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though they were formerly moft vile and hopeless creatures, yet, on their hearing of John, repented, and became disciples indeed. The second represents the Priests and Pharisees, who, notwithstanding of their high pretences to religion, yet were ineleed strangers to it, their practices did not correfpond with their profession.

In the toxt, which concerns the first son, pointing out the penitent publicans and harlots, have two things.

1. The finner's first aníwer to the gospel-call; and it is a sliort one: I will not. Like Israel, Pfal. lxxxi. 11. “But my people would not hearken to my voice, and Israel would none of me.” The inner so loves his finful ease, that he cannot think of the work in God's vineyard. Observe in this answer, (1.) The rudeness of it. The son remiembered not that he was speaking to a father, so has not so much as a fair word to befyow on him. O the rude treatment Christ meets with at sinners hands! They remember not his authority over tiem, nor do they regard it; but they will be their cwn; who is Lord over them? (2.) The plainnefs of it. He tells the matter plainly; says-not, he cannot, but he will not. It is want of will to the work of religion that is the great stop. Sinners hearts cannot relish the work of religion : The bent of their hearts lies another way. (3.) The peremptoriness of it. He is at a point. The hearing of the word raises his heart against it. Let {inners hear of the work of religion, and that is enough, they desire no more of it. It is a plain case to them, they must not, they will not, engage in such a task.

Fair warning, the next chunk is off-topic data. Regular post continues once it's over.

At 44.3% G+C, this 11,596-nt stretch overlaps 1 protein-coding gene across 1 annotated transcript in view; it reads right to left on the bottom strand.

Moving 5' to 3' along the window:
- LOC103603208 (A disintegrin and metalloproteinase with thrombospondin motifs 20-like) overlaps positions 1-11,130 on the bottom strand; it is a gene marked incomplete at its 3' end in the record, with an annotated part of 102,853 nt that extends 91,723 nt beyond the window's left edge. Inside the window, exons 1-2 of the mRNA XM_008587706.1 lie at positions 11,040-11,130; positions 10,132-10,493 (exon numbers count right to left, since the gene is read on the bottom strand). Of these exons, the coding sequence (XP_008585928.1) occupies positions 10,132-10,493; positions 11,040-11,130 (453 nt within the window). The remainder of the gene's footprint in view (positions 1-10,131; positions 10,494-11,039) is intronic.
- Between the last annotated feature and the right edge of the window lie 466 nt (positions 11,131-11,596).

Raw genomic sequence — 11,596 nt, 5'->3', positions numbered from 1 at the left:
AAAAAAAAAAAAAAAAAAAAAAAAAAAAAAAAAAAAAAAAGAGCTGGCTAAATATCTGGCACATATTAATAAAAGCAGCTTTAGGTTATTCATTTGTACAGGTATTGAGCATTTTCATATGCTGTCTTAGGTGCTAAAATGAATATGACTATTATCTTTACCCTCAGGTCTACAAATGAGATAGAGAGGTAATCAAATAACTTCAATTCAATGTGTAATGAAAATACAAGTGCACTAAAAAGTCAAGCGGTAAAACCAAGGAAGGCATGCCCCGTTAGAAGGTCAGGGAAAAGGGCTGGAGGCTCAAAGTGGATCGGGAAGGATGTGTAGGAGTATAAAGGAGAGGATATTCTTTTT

2. The second answer, in which the former bad answer is happily retracted : But afterwards he repented, and went. He complies with the call he

had

had before refused. The spring of this was, his heart was touched; he took second thoughts of the business, and changed his mind. He fell under after grief, anxiety, and solicitude, as the word fignifies. Conscience, that was filent before, now begins to speak, and his blood begins to cool; he calmly considers what he had answered, and he calls himself beast and fool, that should have adventured so to treat his Father; and hence he takes up the work of religion, which he had before res jected. From this subject there arises this DOCTRINE, That refusing the work of religion is

not to be stood to, but retracted, and the finner will see cause for it, if ever he comes to himself. They who have refused to comply with the gospel-call, to engage in the work of the Lord, should take their word again, and heartily comply with it; and if ever they be wise, they will: do it.

In illustrating this point, I propose to fhew,

I. What is that work to which the gospel calls. and with which finners will not comply?

II. Why is it that finners will not comply with a this work ? :

III. Why this refusal should be retracted.
IV. Make some practical improvement.

I. I AM to fhèw, What is that work to which the gospel calls, and with which finners will not comply ? It is the work of practical godliness, to which most men are strangers. It is a large work, as extensive as the commandment, which is exa ceeding broad. I shall take it up in these two,

1. The gospel calls you to fall to your salvation--Fork, Phil. ii. 126.5 Work out your own salvation

with.

E 3.

with fear and trembling.” Sinners, you are in a
ruined condition ; your souls are pining away in
your iniquities; there is a burden of guilt on you
that will link you ; there is a swarm of living lufts
preying on you, that will devour you. O guilty
creature ! knowest thou not, that thou art God's
enemy, justice's debtor, the law's criminal, and
that the
avenger
of blood is at

your

heels ? The gospel is calling you to consider your ways, and fall to the work of your salvation, before it be too late. This work has two parts: (1.) The work of faith, John vi. 29.“ Jesus anfwered, and faid, This is the work of God, that ye believe on him whom he hath sent.” Acts xvi. 31.

" And they faid, Believe on the Lord Jesus Christ, and thou fhalt be faved, and thy house." It is not that faith wherewith ye have lived in a good belief all your bypast days, so that you had never power to believe an ill tale of your own state'; that is a faith of the devil's planting, and the gospel will have it rooted

up.